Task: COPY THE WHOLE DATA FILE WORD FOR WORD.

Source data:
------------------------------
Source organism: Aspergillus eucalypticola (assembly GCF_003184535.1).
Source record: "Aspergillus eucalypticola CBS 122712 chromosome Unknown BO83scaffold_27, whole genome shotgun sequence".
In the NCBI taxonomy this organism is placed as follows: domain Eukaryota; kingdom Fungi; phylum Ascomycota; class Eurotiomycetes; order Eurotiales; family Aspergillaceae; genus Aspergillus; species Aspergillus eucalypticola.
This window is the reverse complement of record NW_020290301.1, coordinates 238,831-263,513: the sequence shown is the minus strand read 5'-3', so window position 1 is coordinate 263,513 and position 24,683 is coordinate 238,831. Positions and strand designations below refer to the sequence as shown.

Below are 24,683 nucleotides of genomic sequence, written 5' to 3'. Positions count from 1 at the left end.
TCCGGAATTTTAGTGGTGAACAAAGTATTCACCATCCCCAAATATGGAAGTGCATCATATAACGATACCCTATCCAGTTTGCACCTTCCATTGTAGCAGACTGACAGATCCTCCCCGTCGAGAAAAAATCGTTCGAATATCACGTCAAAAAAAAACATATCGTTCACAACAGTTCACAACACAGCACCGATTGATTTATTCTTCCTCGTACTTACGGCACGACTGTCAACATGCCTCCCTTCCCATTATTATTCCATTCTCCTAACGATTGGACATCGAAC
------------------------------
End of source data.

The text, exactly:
Source organism: Aspergillus eucalypticola (assembly GCF_003184535.1).
Source record: "Aspergillus eucalypticola CBS 122712 chromosome Unknown BO83scaffold_27, whole genome shotgun sequence".
In the NCBI taxonomy this organism is placed as follows: domain Eukaryota; kingdom Fungi; phylum Ascomycota; class Eurotiomycetes; order Eurotiales; family Aspergillaceae; genus Aspergillus; species Aspergillus eucalypticola.
This window is the reverse complement of record NW_020290301.1, coordinates 238,831-263,513: the sequence shown is the minus strand read 5'-3', so window position 1 is coordinate 263,513 and position 24,683 is coordinate 238,831. Positions and strand designations below refer to the sequence as shown.

Below are 24,683 nucleotides of genomic sequence, written 5' to 3'. Positions count from 1 at the left end.
TCCGGAATTTTAGTGGTGAACAAAGTATTCACCATCCCCAAATATGGAAGTGCATCATATAACGATACCCTATCCAGTTTGCACCTTCCATTGTAGCAGACTGACAGATCCTCCCCGTCGAGAAAAAATCGTTCGAATATCACGTCAAAAAAAAACATATCGTTCACAACAGTTCACAACACAGCACCGATTGATTTATTCTTCCTCGTACTTACGGCACGACTGTCAACATGCCTCCCTTCCCATTATTATTCCATTCTCCTAACGATTGGACATCGAAC